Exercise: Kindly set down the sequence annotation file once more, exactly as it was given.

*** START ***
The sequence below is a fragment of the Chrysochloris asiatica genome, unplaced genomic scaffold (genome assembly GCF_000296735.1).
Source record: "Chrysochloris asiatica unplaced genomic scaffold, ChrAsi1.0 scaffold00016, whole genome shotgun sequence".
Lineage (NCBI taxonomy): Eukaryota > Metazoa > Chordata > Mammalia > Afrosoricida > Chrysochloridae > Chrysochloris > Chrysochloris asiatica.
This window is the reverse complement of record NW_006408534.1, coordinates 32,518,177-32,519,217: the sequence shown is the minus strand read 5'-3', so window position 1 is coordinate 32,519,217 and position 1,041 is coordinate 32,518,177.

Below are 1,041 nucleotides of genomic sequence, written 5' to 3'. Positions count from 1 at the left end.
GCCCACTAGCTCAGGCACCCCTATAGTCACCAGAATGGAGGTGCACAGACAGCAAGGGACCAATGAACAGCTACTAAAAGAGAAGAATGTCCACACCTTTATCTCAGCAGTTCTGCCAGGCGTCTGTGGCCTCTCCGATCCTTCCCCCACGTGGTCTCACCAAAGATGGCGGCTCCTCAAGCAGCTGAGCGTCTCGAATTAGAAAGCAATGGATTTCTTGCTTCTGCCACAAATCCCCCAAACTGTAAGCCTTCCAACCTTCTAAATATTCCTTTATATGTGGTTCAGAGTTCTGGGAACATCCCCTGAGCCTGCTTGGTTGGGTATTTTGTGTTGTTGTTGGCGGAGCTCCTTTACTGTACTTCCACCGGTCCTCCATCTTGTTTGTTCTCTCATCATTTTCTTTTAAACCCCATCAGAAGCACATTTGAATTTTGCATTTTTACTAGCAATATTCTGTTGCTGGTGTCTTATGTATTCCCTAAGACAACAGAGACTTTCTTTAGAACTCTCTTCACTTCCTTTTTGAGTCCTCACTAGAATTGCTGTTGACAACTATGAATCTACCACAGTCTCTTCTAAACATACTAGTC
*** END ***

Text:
The sequence below is a fragment of the Chrysochloris asiatica genome, unplaced genomic scaffold (genome assembly GCF_000296735.1).
Source record: "Chrysochloris asiatica unplaced genomic scaffold, ChrAsi1.0 scaffold00016, whole genome shotgun sequence".
Lineage (NCBI taxonomy): Eukaryota > Metazoa > Chordata > Mammalia > Afrosoricida > Chrysochloridae > Chrysochloris > Chrysochloris asiatica.
This window is the reverse complement of record NW_006408534.1, coordinates 32,518,177-32,519,217: the sequence shown is the minus strand read 5'-3', so window position 1 is coordinate 32,519,217 and position 1,041 is coordinate 32,518,177.

Below are 1,041 nucleotides of genomic sequence, written 5' to 3'. Positions count from 1 at the left end.
GCCCACTAGCTCAGGCACCCCTATAGTCACCAGAATGGAGGTGCACAGACAGCAAGGGACCAATGAACAGCTACTAAAAGAGAAGAATGTCCACACCTTTATCTCAGCAGTTCTGCCAGGCGTCTGTGGCCTCTCCGATCCTTCCCCCACGTGGTCTCACCAAAGATGGCGGCTCCTCAAGCAGCTGAGCGTCTCGAATTAGAAAGCAATGGATTTCTTGCTTCTGCCACAAATCCCCCAAACTGTAAGCCTTCCAACCTTCTAAATATTCCTTTATATGTGGTTCAGAGTTCTGGGAACATCCCCTGAGCCTGCTTGGTTGGGTATTTTGTGTTGTTGTTGGCGGAGCTCCTTTACTGTACTTCCACCGGTCCTCCATCTTGTTTGTTCTCTCATCATTTTCTTTTAAACCCCATCAGAAGCACATTTGAATTTTGCATTTTTACTAGCAATATTCTGTTGCTGGTGTCTTATGTATTCCCTAAGACAACAGAGACTTTCTTTAGAACTCTCTTCACTTCCTTTTTGAGTCCTCACTAGAATTGCTGTTGACAACTATGAATCTACCACAGTCTCTTCTAAACATACTAGTC